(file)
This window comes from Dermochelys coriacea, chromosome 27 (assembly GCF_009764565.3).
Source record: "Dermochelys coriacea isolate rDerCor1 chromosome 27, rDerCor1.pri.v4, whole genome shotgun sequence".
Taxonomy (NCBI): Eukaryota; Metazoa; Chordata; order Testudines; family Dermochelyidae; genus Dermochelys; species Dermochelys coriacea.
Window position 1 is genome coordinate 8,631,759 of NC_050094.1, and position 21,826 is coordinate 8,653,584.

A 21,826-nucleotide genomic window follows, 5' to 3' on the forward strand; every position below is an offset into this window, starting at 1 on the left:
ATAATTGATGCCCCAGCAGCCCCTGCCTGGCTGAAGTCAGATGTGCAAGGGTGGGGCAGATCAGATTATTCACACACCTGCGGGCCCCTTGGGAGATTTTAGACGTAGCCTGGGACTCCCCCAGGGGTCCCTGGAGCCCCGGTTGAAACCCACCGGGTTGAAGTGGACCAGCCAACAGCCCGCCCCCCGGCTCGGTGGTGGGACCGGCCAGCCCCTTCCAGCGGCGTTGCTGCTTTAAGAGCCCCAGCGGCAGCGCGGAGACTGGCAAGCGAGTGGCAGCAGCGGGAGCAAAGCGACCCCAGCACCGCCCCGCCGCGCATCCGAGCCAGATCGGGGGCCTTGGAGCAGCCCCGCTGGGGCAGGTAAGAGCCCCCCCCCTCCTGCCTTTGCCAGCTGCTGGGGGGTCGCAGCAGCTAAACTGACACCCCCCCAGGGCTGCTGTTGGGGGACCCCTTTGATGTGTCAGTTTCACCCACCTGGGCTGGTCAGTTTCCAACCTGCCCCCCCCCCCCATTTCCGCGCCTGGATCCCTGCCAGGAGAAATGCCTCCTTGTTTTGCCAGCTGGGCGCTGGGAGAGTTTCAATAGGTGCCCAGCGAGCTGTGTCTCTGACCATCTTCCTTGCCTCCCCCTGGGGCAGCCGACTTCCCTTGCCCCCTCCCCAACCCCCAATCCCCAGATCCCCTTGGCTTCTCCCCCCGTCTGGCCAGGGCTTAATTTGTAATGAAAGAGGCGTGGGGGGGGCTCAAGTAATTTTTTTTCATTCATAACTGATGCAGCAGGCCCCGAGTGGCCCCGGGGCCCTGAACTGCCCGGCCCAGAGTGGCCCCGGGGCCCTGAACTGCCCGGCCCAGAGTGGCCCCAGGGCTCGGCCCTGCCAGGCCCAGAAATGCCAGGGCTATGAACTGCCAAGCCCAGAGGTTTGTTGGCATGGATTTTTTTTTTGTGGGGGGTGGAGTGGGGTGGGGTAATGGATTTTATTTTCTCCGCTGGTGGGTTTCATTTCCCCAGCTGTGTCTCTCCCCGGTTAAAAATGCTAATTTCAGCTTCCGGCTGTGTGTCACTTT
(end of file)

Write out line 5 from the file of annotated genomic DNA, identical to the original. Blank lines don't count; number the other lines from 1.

A 21,826-nucleotide genomic window follows, 5' to 3' on the forward strand; every position below is an offset into this window, starting at 1 on the left: